photo & text by nacrowe
i remember getting REPEATER (DISCHORD, 1990) by FUGAZI at the recommendation of a childhood when i was visiting ORANGE COUNTY during the summer before my senior year of high school back in 2001. i believe i bought it at RADIATION RECORDS in FULLERTON. regardless, to my ears this record was a revelation because of its aggression, experimentation and sense of melody. since i was uninitiated into the world of POST-HARDCORE, at the time the nearest analogue i could think of was NIRVANA's IN UTERO (DGC, 1993). this record felt like a progression from that.
it wasnt until a few years later that i became acquainted with other bands like RITES OF SPRING, GLASSJAW, THE REFUSED and other seminal POST-HARDCORE bands that REPEATER gained a more apt context.
i can only count a handful of times where my world changed when hearing something unique for the first time. that happened in NIGERIA when someone who worked for my parents played FELA KUTI nonstop, specifically the ITT (WRASSE, 1980) and CONFUSION BREAK BONES (WRASSE, 1989) cassette tapes. it happened when i first heard both NOTHING'S SHOCKING (WARNER BROS, 1988) and RITUAL DE LO HABITUAL (WARNER BROS, 1990) by JANE'S ADDICTION on the same trip in SOUTH AFRICA. it also happened when i discovered DEVO in high school or THE SMITHS and THE STRANGLERS from track meet trips with my dad during my elementary school years.
i always wonder how much of your media diet is a reflection of your openness to new sounds, images and ideas during specific moments in your life. and who you surround yourself with. growing up moving all the time ive been around a lot of people with varying tastes and outlooks and i feel sometimes my exposure reflects such. in the case of FUGAZI, i was years late to that party. but i still find myself listening to this record especially standout tracks like "MERCHANDISE," "BLUEPRINT," "GREED," and of course "REPEATER" that all have a raw earnestness around them that is reflected in the lyrics and pummeling yet nuanced dynamism of the guitar assault.
now i hear their sound in other bands all the time, so it has dated a bit since i firts heard it, which of course was more than a decade after its release. great record i highly recommend checking out for fans of PUNK ROCK and HARDCORE.
photo manipulation by nacrowe
dedicated to his close friend since childhood, kindred spirit and deceased former bandmate D. BOON, WE JAM ECONO: THE STORY OF THE MINUTEMEN (ROCKET FUEL FILMS, 2005) is an intimate documentary largely narrated by MIKE WATT about his former band, the highly idiosyncratic and influential 1980s HARDCORE band THE MINUTEMEN.
hailing from SAN PEDRO just as the SOUTH BAY was taking over the LOS ANGELES music scene with a more volatile and aggressive wave of PUNK ROCK that included the likes of BLACK FLAG, CIRCLE JERKS and THE DESCENDENTS, THE MINUTEMEN represented the conceptual and artistic vanguard of the scene. their lyrics were opaque and their sound kinetic yet off-kilter, skittish and dare i say it, funky. in a scene where subtlety was not the norm, both sonically and in terms of lyrical content, THE MINUTEMEN effectively expanded the out realms of the genre in the same way HUSKER DU had done in their respective scene at the time.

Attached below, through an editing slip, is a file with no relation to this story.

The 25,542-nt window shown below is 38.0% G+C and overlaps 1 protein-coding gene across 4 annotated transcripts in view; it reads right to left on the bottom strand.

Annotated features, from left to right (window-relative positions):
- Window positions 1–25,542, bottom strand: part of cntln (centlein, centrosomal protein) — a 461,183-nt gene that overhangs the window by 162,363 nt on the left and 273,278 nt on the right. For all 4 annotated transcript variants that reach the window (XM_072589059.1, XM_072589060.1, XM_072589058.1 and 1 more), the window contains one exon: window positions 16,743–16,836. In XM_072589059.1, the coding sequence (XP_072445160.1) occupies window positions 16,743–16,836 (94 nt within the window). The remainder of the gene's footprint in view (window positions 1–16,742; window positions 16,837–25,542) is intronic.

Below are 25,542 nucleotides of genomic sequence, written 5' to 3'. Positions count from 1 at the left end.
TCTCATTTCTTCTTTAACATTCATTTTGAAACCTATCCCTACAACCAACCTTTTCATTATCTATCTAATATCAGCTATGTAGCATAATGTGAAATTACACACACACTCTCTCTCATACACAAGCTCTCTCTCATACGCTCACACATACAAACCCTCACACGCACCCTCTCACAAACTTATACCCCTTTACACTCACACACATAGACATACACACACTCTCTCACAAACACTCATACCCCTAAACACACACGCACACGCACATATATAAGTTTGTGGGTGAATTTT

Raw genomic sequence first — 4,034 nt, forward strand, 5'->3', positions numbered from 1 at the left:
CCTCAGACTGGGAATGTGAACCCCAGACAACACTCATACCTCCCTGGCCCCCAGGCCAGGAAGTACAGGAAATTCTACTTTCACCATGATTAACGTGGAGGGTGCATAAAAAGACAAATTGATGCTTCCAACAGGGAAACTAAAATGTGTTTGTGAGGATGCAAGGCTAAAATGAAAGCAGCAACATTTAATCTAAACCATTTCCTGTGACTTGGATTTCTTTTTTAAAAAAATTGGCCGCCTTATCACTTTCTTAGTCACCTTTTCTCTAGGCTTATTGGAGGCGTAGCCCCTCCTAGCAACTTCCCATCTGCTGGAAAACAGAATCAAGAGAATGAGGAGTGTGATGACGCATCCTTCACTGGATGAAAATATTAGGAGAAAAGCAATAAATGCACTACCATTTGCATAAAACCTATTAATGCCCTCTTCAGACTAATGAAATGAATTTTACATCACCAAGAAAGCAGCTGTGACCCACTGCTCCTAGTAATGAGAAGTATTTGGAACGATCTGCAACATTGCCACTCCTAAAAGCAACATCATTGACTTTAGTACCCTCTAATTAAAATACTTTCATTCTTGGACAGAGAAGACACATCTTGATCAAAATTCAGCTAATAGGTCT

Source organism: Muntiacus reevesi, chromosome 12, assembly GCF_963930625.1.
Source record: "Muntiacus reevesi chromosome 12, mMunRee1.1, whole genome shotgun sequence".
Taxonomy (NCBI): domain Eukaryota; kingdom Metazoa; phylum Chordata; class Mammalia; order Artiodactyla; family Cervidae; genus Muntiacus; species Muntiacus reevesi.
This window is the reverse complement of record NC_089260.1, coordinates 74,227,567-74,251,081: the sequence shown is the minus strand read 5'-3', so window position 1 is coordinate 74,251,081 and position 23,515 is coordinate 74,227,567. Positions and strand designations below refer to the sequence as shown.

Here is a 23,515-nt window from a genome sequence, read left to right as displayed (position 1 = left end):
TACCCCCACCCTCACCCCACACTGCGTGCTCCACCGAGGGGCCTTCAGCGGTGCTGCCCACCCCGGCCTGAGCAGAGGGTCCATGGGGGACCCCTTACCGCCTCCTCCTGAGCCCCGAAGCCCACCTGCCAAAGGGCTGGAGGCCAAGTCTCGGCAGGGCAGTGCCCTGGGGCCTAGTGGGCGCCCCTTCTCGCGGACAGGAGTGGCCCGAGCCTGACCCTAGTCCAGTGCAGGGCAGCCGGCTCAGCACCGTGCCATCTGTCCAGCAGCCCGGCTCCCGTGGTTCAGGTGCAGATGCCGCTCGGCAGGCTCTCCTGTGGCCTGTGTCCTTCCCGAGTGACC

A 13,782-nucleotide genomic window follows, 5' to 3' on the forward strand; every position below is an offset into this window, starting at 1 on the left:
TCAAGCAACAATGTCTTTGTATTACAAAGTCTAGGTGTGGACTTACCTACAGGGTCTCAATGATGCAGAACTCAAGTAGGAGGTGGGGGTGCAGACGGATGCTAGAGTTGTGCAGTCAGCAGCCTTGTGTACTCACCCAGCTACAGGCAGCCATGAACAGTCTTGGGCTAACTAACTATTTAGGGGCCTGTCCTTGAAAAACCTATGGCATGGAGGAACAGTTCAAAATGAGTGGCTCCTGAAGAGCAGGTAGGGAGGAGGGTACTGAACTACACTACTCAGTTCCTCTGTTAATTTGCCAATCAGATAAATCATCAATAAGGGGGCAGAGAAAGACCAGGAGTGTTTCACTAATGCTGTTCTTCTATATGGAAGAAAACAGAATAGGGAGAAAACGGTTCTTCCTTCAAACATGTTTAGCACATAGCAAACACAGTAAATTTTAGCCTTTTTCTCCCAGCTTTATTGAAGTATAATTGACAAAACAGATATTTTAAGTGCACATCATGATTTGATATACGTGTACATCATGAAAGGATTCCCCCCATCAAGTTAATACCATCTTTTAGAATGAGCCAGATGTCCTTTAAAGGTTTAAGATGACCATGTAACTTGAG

the core of the band existed before HARDCORE emerged, but in that scene they saw a freedom and artistic opportunity. D. BOON was an accomplished visual artist and had a way with lyrics where he could evoke images with a minimum amount of words. this efficiency likewise found its way to his guitar playing, which borrowed from various genres and transcended the extreme buzzsaw tempos of his label-mate and fellow scene participants, BLACK FLAG. in essence they had a chemistry that came from years of camaraderie and basically exemplified the DIY ethos of PUNK ROCK. they were completely self-made and unique.
can't say the same for the construction of the documentary itself. it drags a bit and has a very uneven pacing throughout. it could use another edit, which is unfortunate as the band definitely deserves better. but where it lacks in professional sheen it makes up for in content. its rough appearance may even make the film a better conduit for information as it provides a sense of intimacy, especially with regards to its interview footage.
this film includes archival live performances and then-recent interviews with the likes of peers such as IAN MCKAYE (MINOR THREAT), JELLO BIAFRA (DEAD KENNEDYS), MILO AUKERMAN (THE DESCENDENTS), KEITH MORRIS (BLACK FLAG / CIRCLE JERKS), J MASCIS (DINOSAUR JR), MIKE MILLS (R.E.M.), DEZ CADENA, CHUCK DUKOWSKI & HENRY ROLLINS (BLACK FLAG), KURT KIRKWOOD (MEAT PUPPETS), JOHN DOE (X), FLEA (RED HOT CHILI PEPPERS / FEAR), THURSTON MOORE & LEE RANALDO (SONIC YOUTH), ROBERT HOLZMAN (SACCHARINE TRUST), RICHARD HELL (TELEVISION / THE VOIDOIDS) and COLIN NEWMAN (WIRE) among many others.